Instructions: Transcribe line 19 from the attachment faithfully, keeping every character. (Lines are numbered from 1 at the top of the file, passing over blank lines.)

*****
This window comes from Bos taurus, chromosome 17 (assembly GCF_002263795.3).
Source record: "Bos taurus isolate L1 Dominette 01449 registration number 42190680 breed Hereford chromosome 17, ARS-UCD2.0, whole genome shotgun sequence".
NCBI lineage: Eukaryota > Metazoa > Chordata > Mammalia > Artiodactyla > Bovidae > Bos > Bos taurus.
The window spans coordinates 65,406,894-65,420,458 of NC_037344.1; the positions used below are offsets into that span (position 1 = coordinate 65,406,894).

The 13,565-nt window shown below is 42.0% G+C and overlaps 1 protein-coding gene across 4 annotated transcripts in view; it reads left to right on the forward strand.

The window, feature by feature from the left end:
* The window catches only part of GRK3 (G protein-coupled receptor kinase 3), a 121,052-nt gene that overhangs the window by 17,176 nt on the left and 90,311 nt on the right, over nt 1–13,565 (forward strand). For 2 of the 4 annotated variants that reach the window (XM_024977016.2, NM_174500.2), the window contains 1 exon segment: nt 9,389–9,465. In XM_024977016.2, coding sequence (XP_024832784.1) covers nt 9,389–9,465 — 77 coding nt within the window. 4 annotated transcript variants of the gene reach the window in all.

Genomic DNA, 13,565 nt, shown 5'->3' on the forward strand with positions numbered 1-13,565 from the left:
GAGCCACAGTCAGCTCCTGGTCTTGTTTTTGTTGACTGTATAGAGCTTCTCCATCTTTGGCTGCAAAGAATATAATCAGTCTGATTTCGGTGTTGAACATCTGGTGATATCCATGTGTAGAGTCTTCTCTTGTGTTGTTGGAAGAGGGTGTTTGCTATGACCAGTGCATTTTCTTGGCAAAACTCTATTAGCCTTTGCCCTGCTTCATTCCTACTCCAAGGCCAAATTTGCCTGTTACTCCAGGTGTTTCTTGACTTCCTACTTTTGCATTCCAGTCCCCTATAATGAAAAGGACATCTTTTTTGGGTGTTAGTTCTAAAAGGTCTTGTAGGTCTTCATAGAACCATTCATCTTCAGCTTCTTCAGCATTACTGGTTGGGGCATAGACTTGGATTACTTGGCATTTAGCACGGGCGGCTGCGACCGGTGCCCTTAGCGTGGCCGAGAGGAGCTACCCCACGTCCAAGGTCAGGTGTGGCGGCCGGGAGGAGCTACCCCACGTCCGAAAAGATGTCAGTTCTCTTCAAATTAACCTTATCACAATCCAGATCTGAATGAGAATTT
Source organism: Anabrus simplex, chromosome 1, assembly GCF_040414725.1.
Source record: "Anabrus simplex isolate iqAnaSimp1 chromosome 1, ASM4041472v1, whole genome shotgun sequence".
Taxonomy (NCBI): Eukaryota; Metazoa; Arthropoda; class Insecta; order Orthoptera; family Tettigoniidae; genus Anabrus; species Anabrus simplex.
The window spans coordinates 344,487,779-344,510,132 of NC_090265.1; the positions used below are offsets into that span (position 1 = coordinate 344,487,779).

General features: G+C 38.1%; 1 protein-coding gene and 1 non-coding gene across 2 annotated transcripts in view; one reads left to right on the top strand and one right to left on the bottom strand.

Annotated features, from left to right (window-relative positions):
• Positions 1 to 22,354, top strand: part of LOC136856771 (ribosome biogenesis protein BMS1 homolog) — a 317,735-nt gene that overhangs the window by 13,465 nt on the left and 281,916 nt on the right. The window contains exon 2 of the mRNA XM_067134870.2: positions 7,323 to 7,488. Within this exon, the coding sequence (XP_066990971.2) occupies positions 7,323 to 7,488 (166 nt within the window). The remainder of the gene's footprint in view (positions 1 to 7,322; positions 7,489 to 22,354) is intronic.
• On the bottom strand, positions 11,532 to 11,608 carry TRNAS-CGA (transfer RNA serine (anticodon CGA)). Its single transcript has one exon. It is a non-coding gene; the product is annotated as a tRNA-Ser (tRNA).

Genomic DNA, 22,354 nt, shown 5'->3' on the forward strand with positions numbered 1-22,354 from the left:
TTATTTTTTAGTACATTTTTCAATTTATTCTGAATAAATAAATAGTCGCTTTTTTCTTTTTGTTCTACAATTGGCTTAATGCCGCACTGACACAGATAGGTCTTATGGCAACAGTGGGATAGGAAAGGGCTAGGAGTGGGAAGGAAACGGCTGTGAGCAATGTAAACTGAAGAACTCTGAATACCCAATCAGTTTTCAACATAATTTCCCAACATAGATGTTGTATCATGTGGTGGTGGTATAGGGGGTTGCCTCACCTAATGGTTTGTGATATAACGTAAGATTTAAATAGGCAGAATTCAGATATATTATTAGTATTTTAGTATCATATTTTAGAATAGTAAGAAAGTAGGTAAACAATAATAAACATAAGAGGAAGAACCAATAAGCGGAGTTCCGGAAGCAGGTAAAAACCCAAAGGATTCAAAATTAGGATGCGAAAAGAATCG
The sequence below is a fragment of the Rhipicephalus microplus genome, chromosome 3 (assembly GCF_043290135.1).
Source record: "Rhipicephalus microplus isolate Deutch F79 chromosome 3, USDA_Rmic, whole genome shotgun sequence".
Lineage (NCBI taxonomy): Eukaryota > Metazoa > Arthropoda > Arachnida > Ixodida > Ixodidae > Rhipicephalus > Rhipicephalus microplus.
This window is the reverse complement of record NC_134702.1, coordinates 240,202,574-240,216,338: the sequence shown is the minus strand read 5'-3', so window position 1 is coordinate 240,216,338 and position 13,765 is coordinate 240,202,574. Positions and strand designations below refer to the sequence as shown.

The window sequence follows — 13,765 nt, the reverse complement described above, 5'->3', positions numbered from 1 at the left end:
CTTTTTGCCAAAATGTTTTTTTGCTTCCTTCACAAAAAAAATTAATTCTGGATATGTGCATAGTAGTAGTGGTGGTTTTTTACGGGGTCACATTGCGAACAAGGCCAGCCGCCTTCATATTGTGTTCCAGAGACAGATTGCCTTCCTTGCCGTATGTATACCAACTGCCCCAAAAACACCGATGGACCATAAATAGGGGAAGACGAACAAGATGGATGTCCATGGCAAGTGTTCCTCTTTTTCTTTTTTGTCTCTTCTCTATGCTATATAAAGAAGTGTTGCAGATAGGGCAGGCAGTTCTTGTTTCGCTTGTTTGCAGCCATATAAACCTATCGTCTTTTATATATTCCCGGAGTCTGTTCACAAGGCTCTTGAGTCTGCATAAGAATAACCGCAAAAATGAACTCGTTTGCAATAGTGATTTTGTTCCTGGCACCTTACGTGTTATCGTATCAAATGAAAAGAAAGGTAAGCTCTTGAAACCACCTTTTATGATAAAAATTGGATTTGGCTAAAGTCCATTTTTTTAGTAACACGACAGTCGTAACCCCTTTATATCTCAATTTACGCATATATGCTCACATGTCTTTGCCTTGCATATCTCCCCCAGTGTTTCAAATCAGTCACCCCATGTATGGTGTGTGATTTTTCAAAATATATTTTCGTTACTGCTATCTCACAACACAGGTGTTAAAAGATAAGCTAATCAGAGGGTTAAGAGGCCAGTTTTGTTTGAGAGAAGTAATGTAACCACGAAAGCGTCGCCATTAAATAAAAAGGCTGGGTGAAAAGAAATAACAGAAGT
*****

TTATTTTTTAGTACATTTTTCAATTTATTCTGAATAAATAAATAGTCGCTTTTTTCTTTTTGTTCTACAATTGGCTTAATGCCGCACTGACACAGATAGGTCTTATGGCAACAGTGGGATAGGAAAGGGCTAGGAGTGGGAAGGAAACGGCTGTGAGCAATGTAAACTGAAGAACTCTGAATACCCAATCAGTTTTCAACATAATTTCCCAACATAGATGTTGTATCATGTGGTGGTGGTATAGGGGGTTGCCTCACCTAATGGTTTGTGATATAACGTAAGATTTAAATAGGCAGAATTCAGATATATTATTAGTATTTTAGTATCATATTTTAGAATAGTAAGAAAGTAGGTAAACAATAATAAACATAAGAGGAAGAACCAATAAGCGGAGTTCCGGAAGCAGGTAAAAACCCAAAGGATTCAAAATTAGGATGCGAAAAGAATCG